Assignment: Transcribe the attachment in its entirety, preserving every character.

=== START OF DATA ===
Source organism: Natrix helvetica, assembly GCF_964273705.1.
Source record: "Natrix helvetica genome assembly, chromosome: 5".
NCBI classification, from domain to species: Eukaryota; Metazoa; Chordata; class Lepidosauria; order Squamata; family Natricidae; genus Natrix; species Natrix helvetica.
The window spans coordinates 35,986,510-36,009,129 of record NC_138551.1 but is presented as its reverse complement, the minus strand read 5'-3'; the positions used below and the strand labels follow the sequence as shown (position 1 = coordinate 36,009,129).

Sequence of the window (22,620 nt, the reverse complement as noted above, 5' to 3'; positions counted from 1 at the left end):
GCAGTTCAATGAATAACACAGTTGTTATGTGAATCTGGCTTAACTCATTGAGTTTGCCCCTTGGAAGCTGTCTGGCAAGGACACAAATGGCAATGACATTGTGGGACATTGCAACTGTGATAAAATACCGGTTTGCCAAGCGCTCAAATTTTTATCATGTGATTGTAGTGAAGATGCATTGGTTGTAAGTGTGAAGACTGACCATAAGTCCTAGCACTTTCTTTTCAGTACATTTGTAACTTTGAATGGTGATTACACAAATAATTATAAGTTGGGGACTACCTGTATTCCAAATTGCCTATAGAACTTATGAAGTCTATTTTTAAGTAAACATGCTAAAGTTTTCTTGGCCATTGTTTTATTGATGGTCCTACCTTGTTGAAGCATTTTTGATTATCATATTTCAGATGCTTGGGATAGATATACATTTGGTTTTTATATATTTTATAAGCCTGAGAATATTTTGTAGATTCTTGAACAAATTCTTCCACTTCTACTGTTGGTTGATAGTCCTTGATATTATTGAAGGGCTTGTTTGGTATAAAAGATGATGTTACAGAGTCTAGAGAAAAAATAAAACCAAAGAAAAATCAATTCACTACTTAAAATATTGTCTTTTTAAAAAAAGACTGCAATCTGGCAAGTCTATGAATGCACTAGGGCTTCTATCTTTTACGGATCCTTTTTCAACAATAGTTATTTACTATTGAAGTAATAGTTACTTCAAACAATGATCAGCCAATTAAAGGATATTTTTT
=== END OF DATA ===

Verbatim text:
Source organism: Natrix helvetica, assembly GCF_964273705.1.
Source record: "Natrix helvetica genome assembly, chromosome: 5".
NCBI classification, from domain to species: Eukaryota; Metazoa; Chordata; class Lepidosauria; order Squamata; family Natricidae; genus Natrix; species Natrix helvetica.
The window spans coordinates 35,986,510-36,009,129 of record NC_138551.1 but is presented as its reverse complement, the minus strand read 5'-3'; the positions used below and the strand labels follow the sequence as shown (position 1 = coordinate 36,009,129).

Sequence of the window (22,620 nt, the reverse complement as noted above, 5' to 3'; positions counted from 1 at the left end):
GCAGTTCAATGAATAACACAGTTGTTATGTGAATCTGGCTTAACTCATTGAGTTTGCCCCTTGGAAGCTGTCTGGCAAGGACACAAATGGCAATGACATTGTGGGACATTGCAACTGTGATAAAATACCGGTTTGCCAAGCGCTCAAATTTTTATCATGTGATTGTAGTGAAGATGCATTGGTTGTAAGTGTGAAGACTGACCATAAGTCCTAGCACTTTCTTTTCAGTACATTTGTAACTTTGAATGGTGATTACACAAATAATTATAAGTTGGGGACTACCTGTATTCCAAATTGCCTATAGAACTTATGAAGTCTATTTTTAAGTAAACATGCTAAAGTTTTCTTGGCCATTGTTTTATTGATGGTCCTACCTTGTTGAAGCATTTTTGATTATCATATTTCAGATGCTTGGGATAGATATACATTTGGTTTTTATATATTTTATAAGCCTGAGAATATTTTGTAGATTCTTGAACAAATTCTTCCACTTCTACTGTTGGTTGATAGTCCTTGATATTATTGAAGGGCTTGTTTGGTATAAAAGATGATGTTACAGAGTCTAGAGAAAAAATAAAACCAAAGAAAAATCAATTCACTACTTAAAATATTGTCTTTTTAAAAAAAGACTGCAATCTGGCAAGTCTATGAATGCACTAGGGCTTCTATCTTTTACGGATCCTTTTTCAACAATAGTTATTTACTATTGAAGTAATAGTTACTTCAAACAATGATCAGCCAATTAAAGGATATTTTTT